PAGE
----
Radical marketing, by its very nature, can be applied by organizations both large and small across a wide diversity of industries. It often finds a champion in the most unlikely places.
The Grateful Dead, for example, would seem a strange bedfellow in any collection of exemplary business organizations. A rock 'n' roll band, and a defunct one at that, seems hardly the place to find lessons in brand building and marketing.
Yet the Grateful Dead, over the course of a remarkable 30-year run as a rock icon, employed a raft of nontraditional methods to build a brand that endures and continues to grow more than four years after the group disbanded. The 1995 death of Jerry Garcia, the band's musical and spiritual leader, at the age of 53 marked the end of an era as well as of the band. But, if anything, the brand has actually thrived and grown stronger since Garcia's death, fueled by a broad and radical marketing plan by Grateful Dead Productions, the band's longtime corporate entity, and an insatiable desire on the part of Grateful Dead fans for the band to live on.
Because the lessons it offers are universal, as relevant to selling perfume or cars as they are to marketing music, the Grateful Dead is a radical marketer worthy of attention. The Grateful Dead, through a series of both serendipitous circumstances and conscious best-practice business decisions, built a model that flew in the face of conventional music industry wisdom. What emerged was a highly successful, easily recognizable brand with the cachet of a Harley-Davidson and a vast following of fans known as Deadheads, who were as devoted as a religious sect.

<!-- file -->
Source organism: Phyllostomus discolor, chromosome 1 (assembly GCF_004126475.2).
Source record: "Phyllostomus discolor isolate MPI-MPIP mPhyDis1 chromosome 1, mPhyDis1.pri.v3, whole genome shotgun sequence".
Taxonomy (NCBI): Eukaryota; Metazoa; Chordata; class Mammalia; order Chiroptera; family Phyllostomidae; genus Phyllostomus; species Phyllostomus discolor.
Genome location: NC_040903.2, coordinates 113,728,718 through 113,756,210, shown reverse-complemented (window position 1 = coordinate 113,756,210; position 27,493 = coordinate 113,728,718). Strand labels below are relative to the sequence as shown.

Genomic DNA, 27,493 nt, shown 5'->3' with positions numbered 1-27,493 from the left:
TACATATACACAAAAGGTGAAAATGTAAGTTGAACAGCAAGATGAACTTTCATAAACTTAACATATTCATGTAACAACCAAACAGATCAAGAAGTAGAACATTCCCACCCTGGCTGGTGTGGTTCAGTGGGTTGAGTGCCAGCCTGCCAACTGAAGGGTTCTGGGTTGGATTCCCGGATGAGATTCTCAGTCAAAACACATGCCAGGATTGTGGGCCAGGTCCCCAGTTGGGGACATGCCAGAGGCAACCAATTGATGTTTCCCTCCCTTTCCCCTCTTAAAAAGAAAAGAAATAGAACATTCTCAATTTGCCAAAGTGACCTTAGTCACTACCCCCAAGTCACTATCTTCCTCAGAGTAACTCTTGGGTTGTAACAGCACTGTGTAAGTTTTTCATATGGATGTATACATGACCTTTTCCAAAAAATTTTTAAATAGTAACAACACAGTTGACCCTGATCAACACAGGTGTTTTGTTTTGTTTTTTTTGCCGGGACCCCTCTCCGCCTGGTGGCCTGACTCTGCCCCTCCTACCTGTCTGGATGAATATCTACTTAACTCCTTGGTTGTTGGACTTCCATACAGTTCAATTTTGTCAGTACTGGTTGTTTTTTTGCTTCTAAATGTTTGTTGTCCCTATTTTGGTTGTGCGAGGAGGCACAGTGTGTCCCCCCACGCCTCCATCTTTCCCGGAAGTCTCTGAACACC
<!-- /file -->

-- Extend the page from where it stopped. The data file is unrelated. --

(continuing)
In many ways, the Dead is in an enviable position. A highly profitable, debt-free, privately held 34-year-old company like Grateful Dead Productions, still owned and run by the founders, is unusual in today's dynamic business environment. This fiscal serenity, along with the continuity of ownership and leadership, provides a prognosis for the future that is remarkably upbeat.
Sam Hill, co-founder of Helios Consulting Group, has almost 20 years of experience working on marketing issues. Business journalist Glenn Rifkin has written extensively for The New York Times and contributes to many business publications.